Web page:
President Barack Obama and Mitt Romney gave economic speeches at almost the same time in Ohio today. But their arguments could not have been more different.
Set in one of the swing states that will decide the November election, the speeches laid out the stark contrast Americans face in November between the president's economic policies and those of his challenger.
Obama traveled to Ohio and spoke at a community college outside Cleveland to effectively hit a reset button on his re-election campaign following a stretch of bad economic news and messaging missteps that have shaken Democrats' confidence and caused some allies to sound the alarm.
At the outset, he admitted he misspoke last week when he said "the private sector is doing just fine" creating jobs. At the end he politely asked for supporters to "stand with me" for a second term.
"There will be no shortage of gaffes and controversies," he said of the months until November. "Recently I made my own contribution."
He warned that a President Romney would doom the middle class. He called it a "defining moment" in American history.
"From 2001 to 2008 we had the slowest job growth in half a century," Obama said, arguing that the economy has done worse under recent Republican presidents. He said economic policies that focused on deregulation led to Americans borrowing too much money and relying too much on credit cards.
"Why do we think they would work better this time? We can't afford to jeopardize our future by repeating the mistakes of the past," Obama said, hoping to tie Romney's policies to those of former President George W. Bush.
"In the fall of 2008 it all came tumbling down," said Obama, later adding that many economists say it should take 10 years from 2008 for the economy to fully recover. But he said the economy now is growing and has added more than 4 million private sector jobs during his presidency.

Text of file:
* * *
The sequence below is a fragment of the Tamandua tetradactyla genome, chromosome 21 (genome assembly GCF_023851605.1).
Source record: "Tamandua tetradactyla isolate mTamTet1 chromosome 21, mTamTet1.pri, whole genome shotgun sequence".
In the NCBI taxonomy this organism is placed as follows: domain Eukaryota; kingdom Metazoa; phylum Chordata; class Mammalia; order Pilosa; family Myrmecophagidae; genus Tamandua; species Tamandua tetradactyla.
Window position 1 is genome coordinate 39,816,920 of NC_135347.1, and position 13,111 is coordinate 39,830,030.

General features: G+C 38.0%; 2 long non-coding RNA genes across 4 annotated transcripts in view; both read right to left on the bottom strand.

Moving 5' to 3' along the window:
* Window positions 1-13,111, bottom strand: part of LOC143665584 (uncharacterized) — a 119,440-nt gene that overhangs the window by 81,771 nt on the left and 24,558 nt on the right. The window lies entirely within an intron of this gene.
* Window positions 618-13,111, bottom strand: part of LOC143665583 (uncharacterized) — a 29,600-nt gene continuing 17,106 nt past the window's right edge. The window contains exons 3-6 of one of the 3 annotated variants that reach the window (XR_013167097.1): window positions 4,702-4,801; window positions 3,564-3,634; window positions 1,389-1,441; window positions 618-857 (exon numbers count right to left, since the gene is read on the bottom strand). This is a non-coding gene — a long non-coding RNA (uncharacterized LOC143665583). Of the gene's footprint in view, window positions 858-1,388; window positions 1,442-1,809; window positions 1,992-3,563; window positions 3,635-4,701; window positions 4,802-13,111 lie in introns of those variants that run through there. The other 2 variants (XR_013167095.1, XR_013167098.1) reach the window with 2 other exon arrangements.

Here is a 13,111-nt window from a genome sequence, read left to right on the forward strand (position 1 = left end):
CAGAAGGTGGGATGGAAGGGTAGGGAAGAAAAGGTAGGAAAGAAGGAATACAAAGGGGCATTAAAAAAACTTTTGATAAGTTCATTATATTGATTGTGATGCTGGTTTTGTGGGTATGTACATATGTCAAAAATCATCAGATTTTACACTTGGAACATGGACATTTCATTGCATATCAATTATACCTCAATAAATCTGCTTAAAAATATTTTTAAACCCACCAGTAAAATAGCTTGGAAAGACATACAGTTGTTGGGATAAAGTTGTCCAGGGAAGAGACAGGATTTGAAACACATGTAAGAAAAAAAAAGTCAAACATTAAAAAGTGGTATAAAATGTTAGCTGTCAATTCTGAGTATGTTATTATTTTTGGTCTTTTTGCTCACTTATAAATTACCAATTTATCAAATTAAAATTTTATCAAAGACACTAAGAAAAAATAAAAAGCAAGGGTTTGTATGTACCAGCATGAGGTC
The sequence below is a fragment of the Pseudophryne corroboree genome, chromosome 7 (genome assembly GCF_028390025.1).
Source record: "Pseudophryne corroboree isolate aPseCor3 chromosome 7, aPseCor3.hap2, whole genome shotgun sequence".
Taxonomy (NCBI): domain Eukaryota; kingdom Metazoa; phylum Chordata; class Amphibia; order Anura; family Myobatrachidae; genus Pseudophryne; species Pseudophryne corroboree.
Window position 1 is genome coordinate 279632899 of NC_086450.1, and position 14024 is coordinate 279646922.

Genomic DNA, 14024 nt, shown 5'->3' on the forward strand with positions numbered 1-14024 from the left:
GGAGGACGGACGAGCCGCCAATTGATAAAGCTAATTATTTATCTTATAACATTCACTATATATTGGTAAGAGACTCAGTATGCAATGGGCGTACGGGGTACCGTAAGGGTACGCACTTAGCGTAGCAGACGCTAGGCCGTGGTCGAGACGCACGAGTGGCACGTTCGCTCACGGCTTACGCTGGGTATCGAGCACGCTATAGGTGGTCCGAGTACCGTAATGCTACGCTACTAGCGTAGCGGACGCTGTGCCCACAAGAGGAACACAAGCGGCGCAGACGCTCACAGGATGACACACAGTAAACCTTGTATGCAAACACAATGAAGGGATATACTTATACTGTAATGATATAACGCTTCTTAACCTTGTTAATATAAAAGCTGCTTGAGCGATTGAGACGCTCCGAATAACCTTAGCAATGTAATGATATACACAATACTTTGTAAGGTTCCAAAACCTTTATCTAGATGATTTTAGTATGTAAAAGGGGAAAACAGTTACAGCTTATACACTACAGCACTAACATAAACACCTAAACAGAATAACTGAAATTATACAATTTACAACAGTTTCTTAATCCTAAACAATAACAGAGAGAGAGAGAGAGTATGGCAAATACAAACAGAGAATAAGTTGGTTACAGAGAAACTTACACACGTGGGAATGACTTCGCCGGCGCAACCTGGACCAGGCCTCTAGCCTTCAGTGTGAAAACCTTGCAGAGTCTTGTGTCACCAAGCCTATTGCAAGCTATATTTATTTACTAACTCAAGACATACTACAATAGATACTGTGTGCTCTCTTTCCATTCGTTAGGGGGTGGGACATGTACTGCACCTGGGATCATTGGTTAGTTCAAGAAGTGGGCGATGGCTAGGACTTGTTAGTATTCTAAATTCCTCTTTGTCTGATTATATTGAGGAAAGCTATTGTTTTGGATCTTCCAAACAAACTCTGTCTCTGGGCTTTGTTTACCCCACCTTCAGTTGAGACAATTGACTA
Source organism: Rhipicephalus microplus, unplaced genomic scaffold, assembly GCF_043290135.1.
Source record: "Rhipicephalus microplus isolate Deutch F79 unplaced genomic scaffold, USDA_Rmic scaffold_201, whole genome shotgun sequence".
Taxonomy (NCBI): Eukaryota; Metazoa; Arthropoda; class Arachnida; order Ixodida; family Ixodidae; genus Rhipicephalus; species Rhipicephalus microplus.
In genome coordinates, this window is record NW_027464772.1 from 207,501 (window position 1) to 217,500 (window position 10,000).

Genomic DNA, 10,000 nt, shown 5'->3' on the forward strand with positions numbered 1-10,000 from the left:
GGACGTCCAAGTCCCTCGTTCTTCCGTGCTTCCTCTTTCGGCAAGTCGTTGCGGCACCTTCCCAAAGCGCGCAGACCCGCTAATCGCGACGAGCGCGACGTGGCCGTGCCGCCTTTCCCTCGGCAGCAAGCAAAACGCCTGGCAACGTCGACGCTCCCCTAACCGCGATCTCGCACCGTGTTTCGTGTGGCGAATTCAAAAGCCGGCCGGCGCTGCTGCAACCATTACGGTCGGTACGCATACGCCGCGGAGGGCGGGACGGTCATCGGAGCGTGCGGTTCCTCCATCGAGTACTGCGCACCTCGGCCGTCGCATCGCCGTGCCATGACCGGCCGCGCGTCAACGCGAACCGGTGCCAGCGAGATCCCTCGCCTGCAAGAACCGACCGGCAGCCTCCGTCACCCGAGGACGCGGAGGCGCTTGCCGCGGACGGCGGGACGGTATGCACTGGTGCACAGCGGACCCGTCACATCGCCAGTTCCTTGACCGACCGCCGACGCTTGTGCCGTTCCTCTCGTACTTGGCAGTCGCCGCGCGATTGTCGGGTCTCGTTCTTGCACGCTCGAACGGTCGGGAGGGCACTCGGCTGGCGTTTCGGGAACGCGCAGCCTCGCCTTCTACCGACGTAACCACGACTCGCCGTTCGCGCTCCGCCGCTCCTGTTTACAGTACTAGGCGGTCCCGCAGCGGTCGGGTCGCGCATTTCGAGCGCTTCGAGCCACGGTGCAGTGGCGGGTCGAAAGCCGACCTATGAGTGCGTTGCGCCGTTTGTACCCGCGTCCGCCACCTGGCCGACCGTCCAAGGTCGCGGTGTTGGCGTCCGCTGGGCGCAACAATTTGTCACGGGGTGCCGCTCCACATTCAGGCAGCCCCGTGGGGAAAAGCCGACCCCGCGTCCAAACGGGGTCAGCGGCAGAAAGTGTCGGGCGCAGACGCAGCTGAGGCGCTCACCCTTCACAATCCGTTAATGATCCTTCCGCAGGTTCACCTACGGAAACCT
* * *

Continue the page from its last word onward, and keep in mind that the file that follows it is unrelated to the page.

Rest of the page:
He told supporters the only way things get done in Washington is through the ballot box.
"The only thing that can break the stalemate is you," he said to voters. "Your vote will finally determine the path we take as a nation. Everything else is just noise, everything else is just a distraction."
It was, in short, an argument to voters that he should be able to continue his policies because they are working, albeit slowly. He focused on plans to invest heavily in education and alternative energy programs, and raising taxes on the wealthy.
Romney has said his focus would be on cutting government spending to ward off debilitating deficits and debt.
It's a case that Obama has been pushing for weeks in smaller campaign appearances with donors and grassroots volunteers. But he's now under pressure to articulate it more convincingly and broadly, as polls show a tightening race headed into the summer with many swing voters still making up their minds about the Republican nominee.
Romney spoke in Cincinnati, ending a speech to supporters just before Obama took the stage outside Cleveland. He argued that it is actually the president's policies that have kept the poor economy from rebounding.
"So as you look at the president's record, it is long on words and short on action that created jobs," said Romney, speaking at a metal manufacturer. "And again, talk is cheap. Action speaks loudly. Look what's happened across this country."
"If you think things are going swimmingly, if you think the President's right when he said the private sector is doing fine, well, then he's the guy to vote for," said Romney. "But when he said that, there was such an outpouring of response from the 23 million Americans out of work or underemployed that I think today he's not going to say it again."